For him, obviously the physical side of things does need addressing, but Headway ought to be able to point you in the direction of area-specific emotional support, as well. I'm the worst kind of hypocrite for saying that, but my background, my history, and my 'me' mean that I always want to try to sort myself out first, before I ask for help. I remember the angry-zombie phase very well, and I know I didn't make up sending the husband out for the shop for particular food, or drinks, that I didn't really want, just to get him out of the way, because I knew I was about to 'blow' over nothing. There are two enormous cans of rice pudding in my kitchen cupboard, I don't like rice pudding, but sent him to the shop more than once for it, because I knew I was about to metaphorically take his head off over nothing. The water he brought me to take my painkillers with would be "too cold, it hurts my teeth" or "tastes like it has been standing on the window-ledge", I was utterly horrible, and I know it, that's the part of me that can't stand to be 'looked after', combined with the pain and that fatigue that is perfectly natural after emergency brain surgery.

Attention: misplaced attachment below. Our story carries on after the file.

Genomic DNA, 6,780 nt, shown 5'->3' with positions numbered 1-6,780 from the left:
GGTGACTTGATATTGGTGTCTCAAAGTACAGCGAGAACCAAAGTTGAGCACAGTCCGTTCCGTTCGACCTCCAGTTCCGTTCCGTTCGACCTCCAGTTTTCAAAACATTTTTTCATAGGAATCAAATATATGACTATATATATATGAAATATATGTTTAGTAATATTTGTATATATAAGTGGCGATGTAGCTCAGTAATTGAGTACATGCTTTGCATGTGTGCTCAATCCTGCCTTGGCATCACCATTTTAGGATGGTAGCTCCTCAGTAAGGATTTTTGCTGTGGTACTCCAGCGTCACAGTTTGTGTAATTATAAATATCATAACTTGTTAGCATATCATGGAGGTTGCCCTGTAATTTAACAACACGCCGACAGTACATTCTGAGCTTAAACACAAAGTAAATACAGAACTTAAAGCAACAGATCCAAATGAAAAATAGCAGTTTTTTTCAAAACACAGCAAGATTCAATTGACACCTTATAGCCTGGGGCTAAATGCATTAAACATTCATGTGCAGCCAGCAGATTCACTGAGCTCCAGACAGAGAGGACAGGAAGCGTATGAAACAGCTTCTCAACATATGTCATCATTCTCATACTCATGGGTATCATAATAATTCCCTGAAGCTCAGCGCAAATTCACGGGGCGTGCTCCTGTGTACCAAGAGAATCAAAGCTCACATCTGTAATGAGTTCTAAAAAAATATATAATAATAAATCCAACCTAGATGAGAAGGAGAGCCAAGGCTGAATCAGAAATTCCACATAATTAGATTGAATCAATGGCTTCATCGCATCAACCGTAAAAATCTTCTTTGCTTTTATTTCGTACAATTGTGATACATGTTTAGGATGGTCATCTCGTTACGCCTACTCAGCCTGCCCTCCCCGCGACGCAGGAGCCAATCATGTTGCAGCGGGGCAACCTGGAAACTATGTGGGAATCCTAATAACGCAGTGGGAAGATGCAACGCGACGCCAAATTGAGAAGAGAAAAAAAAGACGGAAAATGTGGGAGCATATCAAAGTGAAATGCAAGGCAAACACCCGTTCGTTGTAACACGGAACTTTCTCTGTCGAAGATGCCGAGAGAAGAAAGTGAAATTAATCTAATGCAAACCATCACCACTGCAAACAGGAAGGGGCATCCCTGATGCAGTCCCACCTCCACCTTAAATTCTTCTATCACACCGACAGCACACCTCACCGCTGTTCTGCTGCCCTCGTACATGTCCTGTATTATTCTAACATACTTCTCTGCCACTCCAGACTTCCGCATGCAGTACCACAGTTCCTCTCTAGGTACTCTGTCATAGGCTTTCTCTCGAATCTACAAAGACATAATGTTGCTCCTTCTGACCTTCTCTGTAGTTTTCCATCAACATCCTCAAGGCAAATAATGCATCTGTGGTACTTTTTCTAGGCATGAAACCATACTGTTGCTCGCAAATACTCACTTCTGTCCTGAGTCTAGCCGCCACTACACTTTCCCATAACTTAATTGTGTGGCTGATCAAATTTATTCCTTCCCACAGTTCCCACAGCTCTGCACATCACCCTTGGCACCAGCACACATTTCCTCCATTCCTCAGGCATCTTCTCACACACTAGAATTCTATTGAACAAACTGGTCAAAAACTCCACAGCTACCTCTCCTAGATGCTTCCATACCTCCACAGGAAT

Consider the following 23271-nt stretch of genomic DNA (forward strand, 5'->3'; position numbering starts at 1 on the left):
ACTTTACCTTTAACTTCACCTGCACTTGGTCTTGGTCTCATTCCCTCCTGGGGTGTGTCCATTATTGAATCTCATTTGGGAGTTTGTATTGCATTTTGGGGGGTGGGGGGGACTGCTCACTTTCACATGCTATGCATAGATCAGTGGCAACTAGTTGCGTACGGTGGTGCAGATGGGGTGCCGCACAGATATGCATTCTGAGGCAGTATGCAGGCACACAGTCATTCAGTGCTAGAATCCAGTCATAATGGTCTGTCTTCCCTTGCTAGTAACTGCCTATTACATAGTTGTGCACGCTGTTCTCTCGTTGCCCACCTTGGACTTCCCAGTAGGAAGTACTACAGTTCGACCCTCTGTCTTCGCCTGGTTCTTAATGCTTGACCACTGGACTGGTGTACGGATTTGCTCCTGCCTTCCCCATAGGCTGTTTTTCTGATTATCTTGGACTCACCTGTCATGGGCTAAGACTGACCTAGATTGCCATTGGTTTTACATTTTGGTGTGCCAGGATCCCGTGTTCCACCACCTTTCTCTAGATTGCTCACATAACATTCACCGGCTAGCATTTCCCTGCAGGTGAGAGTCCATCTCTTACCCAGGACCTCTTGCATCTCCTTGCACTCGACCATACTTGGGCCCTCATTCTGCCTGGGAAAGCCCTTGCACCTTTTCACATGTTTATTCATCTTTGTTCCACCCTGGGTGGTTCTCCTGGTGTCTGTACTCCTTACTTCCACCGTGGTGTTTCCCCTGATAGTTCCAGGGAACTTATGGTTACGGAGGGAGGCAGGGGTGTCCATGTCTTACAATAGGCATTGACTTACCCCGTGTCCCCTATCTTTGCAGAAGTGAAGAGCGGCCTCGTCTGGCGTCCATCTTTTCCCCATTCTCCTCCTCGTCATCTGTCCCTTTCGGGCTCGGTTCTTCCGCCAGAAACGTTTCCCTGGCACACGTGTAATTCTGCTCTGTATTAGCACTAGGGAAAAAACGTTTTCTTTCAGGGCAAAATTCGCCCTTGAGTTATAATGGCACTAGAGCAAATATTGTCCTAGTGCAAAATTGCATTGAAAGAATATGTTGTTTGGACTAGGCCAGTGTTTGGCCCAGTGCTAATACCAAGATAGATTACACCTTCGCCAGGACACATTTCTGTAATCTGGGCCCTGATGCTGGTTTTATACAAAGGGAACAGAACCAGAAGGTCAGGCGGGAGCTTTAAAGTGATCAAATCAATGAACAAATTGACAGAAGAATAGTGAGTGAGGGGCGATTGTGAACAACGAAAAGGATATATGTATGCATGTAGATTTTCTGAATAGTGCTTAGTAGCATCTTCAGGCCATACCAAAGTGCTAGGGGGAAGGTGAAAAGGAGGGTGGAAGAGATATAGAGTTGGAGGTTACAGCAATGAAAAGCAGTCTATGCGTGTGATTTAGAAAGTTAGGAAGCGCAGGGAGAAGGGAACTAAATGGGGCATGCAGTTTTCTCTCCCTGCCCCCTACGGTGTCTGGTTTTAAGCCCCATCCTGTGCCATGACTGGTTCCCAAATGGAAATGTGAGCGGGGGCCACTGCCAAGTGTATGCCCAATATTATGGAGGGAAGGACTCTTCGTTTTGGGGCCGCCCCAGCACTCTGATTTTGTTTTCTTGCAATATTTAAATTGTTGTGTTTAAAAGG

We got to the point where he was telling people that he was going to give me my 3am medication with a catapult, because I was so insufferably horrible when he woke me up to take them. (The easiest solution would have been for him to let me set my own mobile phone alarm, and take them myself, instead of assuming 'control'- grrr!) Now, we're two separate adults living in the same house, same as we were before, but now I have a cracking scar on my scalp.

    Long, waffly post, Yoda, I apologise- there is support out there, I'd say approach Headway, for support for you, and they'll guide you towards support for him. The kids I work with don't get it, but one of my go-to phrases is "You can't pour from an empty vessel." Build yourself back up, my love, because pouring all of your everything into him, when he's not receptive, is very, very draining, and leaves you little reserve to look after yourself.

  • Hi Yoda,

    My heart goes out to you as this must be absolutely tiresome and distressing for you. I completely agree with Gaia above and the advice given is bang on. If you can get to your local Headway centre who will help you as you need help too in many ways with whats going on here, give them a call.